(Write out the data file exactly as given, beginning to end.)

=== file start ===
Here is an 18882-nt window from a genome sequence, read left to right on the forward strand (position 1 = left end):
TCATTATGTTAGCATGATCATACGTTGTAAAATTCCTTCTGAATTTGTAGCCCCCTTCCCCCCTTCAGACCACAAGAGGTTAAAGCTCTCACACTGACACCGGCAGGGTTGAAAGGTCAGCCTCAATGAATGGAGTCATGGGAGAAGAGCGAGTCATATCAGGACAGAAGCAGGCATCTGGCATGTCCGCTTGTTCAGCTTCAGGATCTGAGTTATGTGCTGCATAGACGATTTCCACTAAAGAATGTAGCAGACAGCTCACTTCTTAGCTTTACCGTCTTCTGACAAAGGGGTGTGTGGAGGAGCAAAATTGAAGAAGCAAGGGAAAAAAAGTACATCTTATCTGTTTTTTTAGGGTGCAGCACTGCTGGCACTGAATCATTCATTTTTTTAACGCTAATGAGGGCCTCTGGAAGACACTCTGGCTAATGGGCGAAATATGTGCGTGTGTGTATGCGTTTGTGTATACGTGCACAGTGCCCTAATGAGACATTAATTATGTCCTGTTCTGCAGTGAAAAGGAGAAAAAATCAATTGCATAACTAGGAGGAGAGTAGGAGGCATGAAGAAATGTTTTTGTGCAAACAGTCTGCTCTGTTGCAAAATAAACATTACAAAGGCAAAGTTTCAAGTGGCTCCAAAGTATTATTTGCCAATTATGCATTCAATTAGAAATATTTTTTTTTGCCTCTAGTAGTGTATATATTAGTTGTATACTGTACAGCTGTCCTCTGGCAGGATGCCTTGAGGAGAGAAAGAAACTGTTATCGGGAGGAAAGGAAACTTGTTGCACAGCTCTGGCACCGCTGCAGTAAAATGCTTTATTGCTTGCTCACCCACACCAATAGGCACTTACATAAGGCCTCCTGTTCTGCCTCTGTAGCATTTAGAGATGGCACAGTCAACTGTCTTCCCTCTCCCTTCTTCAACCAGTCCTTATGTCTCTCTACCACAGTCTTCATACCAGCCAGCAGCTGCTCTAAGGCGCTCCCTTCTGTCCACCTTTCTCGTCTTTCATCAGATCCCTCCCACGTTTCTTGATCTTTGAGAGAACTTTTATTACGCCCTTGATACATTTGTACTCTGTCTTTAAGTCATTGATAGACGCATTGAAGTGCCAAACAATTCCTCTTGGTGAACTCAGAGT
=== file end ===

Here is an 18882-nt window from a genome sequence, read left to right on the forward strand (position 1 = left end):
TCATTATGTTAGCATGATCATACGTTGTAAAATTCCTTCTGAATTTGTAGCCCCCTTCCCCCCTTCAGACCACAAGAGGTTAAAGCTCTCACACTGACACCGGCAGGGTTGAAAGGTCAGCCTCAATGAATGGAGTCATGGGAGAAGAGCGAGTCATATCAGGACAGAAGCAGGCATCTGGCATGTCCGCTTGTTCAGCTTCAGGATCTGAGTTATGTGCTGCATAGACGATTTCCACTAAAGAATGTAGCAGACAGCTCACTTCTTAGCTTTACCGTCTTCTGACAAAGGGGTGTGTGGAGGAGCAAAATTGAAGAAGCAAGGGAAAAAAAGTACATCTTATCTGTTTTTTTAGGGTGCAGCACTGCTGGCACTGAATCATTCATTTTTTTAACGCTAATGAGGGCCTCTGGAAGACACTCTGGCTAATGGGCGAAATATGTGCGTGTGTGTATGCGTTTGTGTATACGTGCACAGTGCCCTAATGAGACATTAATTATGTCCTGTTCTGCAGTGAAAAGGAGAAAAAATCAATTGCATAACTAGGAGGAGAGTAGGAGGCATGAAGAAATGTTTTTGTGCAAACAGTCTGCTCTGTTGCAAAATAAACATTACAAAGGCAAAGTTTCAAGTGGCTCCAAAGTATTATTTGCCAATTATGCATTCAATTAGAAATATTTTTTTTTGCCTCTAGTAGTGTATATATTAGTTGTATACTGTACAGCTGTCCTCTGGCAGGATGCCTTGAGGAGAGAAAGAAACTGTTATCGGGAGGAAAGGAAACTTGTTGCACAGCTCTGGCACCGCTGCAGTAAAATGCTTTATTGCTTGCTCACCCACACCAATAGGCACTTACATAAGGCCTCCTGTTCTGCCTCTGTAGCATTTAGAGATGGCACAGTCAACTGTCTTCCCTCTCCCTTCTTCAACCAGTCCTTATGTCTCTCTACCACAGTCTTCATACCAGCCAGCAGCTGCTCTAAGGCGCTCCCTTCTGTCCACCTTTCTCGTCTTTCATCAGATCCCTCCCACGTTTCTTGATCTTTGAGAGAACTTTTATTACGCCCTTGATACATTTGTACTCTGTCTTTAAGTCATTGATAGACGCATTGAAGTGCCAAACAATTCCTCTTGGTGAACTCAGAGT